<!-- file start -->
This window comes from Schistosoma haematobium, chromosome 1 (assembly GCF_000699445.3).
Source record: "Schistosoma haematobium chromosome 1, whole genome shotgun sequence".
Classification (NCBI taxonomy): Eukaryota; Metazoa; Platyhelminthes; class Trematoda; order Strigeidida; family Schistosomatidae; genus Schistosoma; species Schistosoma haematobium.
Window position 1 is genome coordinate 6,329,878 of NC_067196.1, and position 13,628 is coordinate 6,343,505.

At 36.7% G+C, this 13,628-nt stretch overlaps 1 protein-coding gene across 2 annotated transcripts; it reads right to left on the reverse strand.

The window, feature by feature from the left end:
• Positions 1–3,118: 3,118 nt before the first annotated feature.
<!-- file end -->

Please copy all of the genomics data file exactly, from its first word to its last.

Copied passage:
This window comes from Schistosoma haematobium, chromosome 1 (assembly GCF_000699445.3).
Source record: "Schistosoma haematobium chromosome 1, whole genome shotgun sequence".
Classification (NCBI taxonomy): Eukaryota; Metazoa; Platyhelminthes; class Trematoda; order Strigeidida; family Schistosomatidae; genus Schistosoma; species Schistosoma haematobium.
Window position 1 is genome coordinate 6,329,878 of NC_067196.1, and position 13,628 is coordinate 6,343,505.

At 36.7% G+C, this 13,628-nt stretch overlaps 1 protein-coding gene across 2 annotated transcripts; it reads right to left on the reverse strand.

The window, feature by feature from the left end:
• Positions 1–3,118: 3,118 nt before the first annotated feature.